The question of whether or not a patient needs a colonoscopy depends on a number of factors. This medical procedure involves looking into the intestinal tract with a rectally-inserted camera, and it is performed to look for signs of polyps, lesions, and other health problems in the colon. While getting a colonoscopy can be uncomfortable, this test can be critically useful in identifying the early signs of colon cancer and other health conditions.
As a general rule, if a patient is over age 50, he or she will need a colonoscopy every 10 years until the age of 75 or 80, since the biggest risk factor for colon cancer is age. A virtual colonoscopy, which involves using medical imaging equipment to get a picture of the colon, can also be used, along with tests of feces to look for signs of bleeding and ulceration in the colon.
If a patient has a family history of cancer, he or she will need a colonoscopy more frequently, due to the increased risk of cancer. Cancer in close family members is an indicator for a colonoscopy every five years starting at age 40, and a high incidence of cancer, especially colon cancer, in the family history would suggest that a patient may need a colonoscopy every three years starting at an age 10 years below that of the youngest family member diagnosed with cancer. In other words, if a patient's father was diagnosed with colon cancer at age 35, the patient should plan on getting a colonoscopy at age 25 and every three years thereafter.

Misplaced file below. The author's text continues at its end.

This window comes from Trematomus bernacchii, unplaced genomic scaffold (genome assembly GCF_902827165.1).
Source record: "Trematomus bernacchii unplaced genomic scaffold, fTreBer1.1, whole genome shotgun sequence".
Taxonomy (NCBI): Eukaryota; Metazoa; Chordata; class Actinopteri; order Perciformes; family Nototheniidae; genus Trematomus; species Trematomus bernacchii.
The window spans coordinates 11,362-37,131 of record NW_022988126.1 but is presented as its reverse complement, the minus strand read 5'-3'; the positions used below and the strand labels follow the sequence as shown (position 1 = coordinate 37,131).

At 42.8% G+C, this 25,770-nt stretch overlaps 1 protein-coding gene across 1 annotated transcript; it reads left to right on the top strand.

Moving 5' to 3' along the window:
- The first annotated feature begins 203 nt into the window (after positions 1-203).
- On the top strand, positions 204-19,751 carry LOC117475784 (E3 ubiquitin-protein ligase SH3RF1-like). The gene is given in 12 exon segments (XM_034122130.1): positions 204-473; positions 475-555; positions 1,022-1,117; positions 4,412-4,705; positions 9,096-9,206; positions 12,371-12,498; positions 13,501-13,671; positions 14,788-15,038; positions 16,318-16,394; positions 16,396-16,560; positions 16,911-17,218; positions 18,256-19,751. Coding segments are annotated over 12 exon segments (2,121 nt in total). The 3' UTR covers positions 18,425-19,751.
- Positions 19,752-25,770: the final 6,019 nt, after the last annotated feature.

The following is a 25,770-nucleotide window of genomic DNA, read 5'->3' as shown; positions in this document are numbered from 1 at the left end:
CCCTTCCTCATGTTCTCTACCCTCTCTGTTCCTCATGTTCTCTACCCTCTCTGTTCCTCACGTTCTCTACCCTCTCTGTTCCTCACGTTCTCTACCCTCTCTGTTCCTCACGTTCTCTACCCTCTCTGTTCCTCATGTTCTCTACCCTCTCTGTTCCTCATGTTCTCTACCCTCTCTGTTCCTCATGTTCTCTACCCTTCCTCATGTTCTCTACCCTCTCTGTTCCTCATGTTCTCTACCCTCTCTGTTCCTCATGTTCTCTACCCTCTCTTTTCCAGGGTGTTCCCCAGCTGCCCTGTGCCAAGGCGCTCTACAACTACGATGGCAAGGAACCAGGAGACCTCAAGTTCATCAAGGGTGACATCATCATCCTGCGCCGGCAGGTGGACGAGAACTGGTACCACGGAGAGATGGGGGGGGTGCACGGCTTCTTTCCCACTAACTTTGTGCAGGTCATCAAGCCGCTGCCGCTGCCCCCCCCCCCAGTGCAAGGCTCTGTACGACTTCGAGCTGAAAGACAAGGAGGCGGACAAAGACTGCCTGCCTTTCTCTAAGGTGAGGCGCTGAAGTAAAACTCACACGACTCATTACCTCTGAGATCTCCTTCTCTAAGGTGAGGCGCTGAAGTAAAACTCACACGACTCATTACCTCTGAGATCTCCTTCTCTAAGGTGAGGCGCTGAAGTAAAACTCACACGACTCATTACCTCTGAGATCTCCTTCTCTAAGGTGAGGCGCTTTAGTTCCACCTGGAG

A patient may also need a colonoscopy if he or she has a history of colon polyps or bowel disease. A doctor will make recommendations based on the individual patient's condition, but routine screening may need to start as young as age 15, with follow up screenings between two and five years, depending on the patient's circumstances. People with a history of familial adenomatous polyposis, Crohn's disease, irritable bowel disease, and other bowel conditions may need a colonoscopy on a regular basis to check for early signs of a problem.
Beyond the basic colonoscopy recommendations used as rough guidelines in patient care, there may be specific circumstances in which a doctor recommends a colonoscopy as part of a diagnosis and treatment plan. When a doctor requests that a patient get a colonoscopy, it is a good idea to follow the recommendation. If the patient has recently received a colonoscopy screening, he or she can ask if the doctor can review the earlier results and withdraw the recommendation for a repeat, but the doctor may feel that the patient's condition merits a second look into the intestines.